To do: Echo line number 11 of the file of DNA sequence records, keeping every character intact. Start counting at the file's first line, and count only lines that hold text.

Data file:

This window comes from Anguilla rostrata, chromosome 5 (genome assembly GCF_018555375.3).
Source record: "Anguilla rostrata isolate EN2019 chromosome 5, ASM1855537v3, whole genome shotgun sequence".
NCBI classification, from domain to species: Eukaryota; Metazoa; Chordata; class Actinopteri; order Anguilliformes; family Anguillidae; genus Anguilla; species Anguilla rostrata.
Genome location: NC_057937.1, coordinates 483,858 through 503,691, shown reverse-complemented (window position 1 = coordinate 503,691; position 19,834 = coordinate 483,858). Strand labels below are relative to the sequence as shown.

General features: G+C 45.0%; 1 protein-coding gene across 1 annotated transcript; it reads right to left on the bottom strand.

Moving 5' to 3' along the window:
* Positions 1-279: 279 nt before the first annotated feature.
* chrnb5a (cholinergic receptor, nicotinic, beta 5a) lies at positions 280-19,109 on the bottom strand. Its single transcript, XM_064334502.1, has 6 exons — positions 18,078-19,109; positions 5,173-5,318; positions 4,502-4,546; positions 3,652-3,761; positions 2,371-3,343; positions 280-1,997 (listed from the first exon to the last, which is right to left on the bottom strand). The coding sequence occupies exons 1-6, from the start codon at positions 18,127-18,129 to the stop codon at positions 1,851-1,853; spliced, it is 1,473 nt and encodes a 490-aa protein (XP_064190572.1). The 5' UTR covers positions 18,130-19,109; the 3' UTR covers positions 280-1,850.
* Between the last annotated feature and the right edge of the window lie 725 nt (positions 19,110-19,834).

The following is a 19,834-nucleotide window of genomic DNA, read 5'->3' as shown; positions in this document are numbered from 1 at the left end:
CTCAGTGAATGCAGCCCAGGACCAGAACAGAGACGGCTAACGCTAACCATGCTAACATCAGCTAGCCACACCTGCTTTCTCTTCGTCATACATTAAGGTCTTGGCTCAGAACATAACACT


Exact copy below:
CTCAGTGAATGCAGCCCAGGACCAGAACAGAGACGGCTAACGCTAACCATGCTAACATCAGCTAGCCACACCTGCTTTCTCTTCGTCATACATTAAGGTCTTGGCTCAGAACATAACACT